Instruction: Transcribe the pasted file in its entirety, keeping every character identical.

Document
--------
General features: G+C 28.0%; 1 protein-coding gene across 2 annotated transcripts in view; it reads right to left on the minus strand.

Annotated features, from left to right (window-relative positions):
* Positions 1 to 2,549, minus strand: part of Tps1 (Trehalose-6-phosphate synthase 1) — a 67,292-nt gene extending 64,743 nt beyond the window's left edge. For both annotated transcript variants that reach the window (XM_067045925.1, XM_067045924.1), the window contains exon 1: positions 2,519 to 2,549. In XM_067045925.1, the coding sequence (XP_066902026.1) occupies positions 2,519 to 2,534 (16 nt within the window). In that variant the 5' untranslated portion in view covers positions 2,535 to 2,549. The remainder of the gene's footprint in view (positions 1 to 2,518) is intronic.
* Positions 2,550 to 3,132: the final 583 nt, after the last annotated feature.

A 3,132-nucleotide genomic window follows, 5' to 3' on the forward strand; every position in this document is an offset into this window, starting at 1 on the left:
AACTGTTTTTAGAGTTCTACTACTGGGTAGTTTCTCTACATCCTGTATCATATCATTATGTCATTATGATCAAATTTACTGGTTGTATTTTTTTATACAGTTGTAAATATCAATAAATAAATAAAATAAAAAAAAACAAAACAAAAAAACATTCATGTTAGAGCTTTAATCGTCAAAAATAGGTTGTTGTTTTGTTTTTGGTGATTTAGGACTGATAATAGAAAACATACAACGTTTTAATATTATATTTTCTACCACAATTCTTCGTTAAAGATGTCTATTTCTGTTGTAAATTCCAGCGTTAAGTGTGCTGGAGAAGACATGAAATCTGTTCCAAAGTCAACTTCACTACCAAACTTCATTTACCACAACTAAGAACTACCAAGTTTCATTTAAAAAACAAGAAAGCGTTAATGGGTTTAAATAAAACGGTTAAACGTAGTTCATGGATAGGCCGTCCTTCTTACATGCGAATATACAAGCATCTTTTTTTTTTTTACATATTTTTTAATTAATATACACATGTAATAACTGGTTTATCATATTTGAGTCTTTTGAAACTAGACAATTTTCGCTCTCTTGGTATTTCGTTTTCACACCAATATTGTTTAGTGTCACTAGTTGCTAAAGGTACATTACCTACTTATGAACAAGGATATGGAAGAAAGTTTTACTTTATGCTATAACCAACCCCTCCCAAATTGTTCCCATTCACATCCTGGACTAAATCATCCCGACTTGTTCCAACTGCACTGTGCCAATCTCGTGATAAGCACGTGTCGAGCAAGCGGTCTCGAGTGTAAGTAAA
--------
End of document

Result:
General features: G+C 28.0%; 1 protein-coding gene across 2 annotated transcripts in view; it reads right to left on the minus strand.

Annotated features, from left to right (window-relative positions):
* Positions 1 to 2,549, minus strand: part of Tps1 (Trehalose-6-phosphate synthase 1) — a 67,292-nt gene extending 64,743 nt beyond the window's left edge. For both annotated transcript variants that reach the window (XM_067045925.1, XM_067045924.1), the window contains exon 1: positions 2,519 to 2,549. In XM_067045925.1, the coding sequence (XP_066902026.1) occupies positions 2,519 to 2,534 (16 nt within the window). In that variant the 5' untranslated portion in view covers positions 2,535 to 2,549. The remainder of the gene's footprint in view (positions 1 to 2,518) is intronic.
* Positions 2,550 to 3,132: the final 583 nt, after the last annotated feature.

A 3,132-nucleotide genomic window follows, 5' to 3' on the forward strand; every position in this document is an offset into this window, starting at 1 on the left:
AACTGTTTTTAGAGTTCTACTACTGGGTAGTTTCTCTACATCCTGTATCATATCATTATGTCATTATGATCAAATTTACTGGTTGTATTTTTTTATACAGTTGTAAATATCAATAAATAAATAAAATAAAAAAAAACAAAACAAAAAAACATTCATGTTAGAGCTTTAATCGTCAAAAATAGGTTGTTGTTTTGTTTTTGGTGATTTAGGACTGATAATAGAAAACATACAACGTTTTAATATTATATTTTCTACCACAATTCTTCGTTAAAGATGTCTATTTCTGTTGTAAATTCCAGCGTTAAGTGTGCTGGAGAAGACATGAAATCTGTTCCAAAGTCAACTTCACTACCAAACTTCATTTACCACAACTAAGAACTACCAAGTTTCATTTAAAAAACAAGAAAGCGTTAATGGGTTTAAATAAAACGGTTAAACGTAGTTCATGGATAGGCCGTCCTTCTTACATGCGAATATACAAGCATCTTTTTTTTTTTTACATATTTTTTAATTAATATACACATGTAATAACTGGTTTATCATATTTGAGTCTTTTGAAACTAGACAATTTTCGCTCTCTTGGTATTTCGTTTTCACACCAATATTGTTTAGTGTCACTAGTTGCTAAAGGTACATTACCTACTTATGAACAAGGATATGGAAGAAAGTTTTACTTTATGCTATAACCAACCCCTCCCAAATTGTTCCCATTCACATCCTGGACTAAATCATCCCGACTTGTTCCAACTGCACTGTGCCAATCTCGTGATAAGCACGTGTCGAGCAAGCGGTCTCGAGTGTAAGTAAA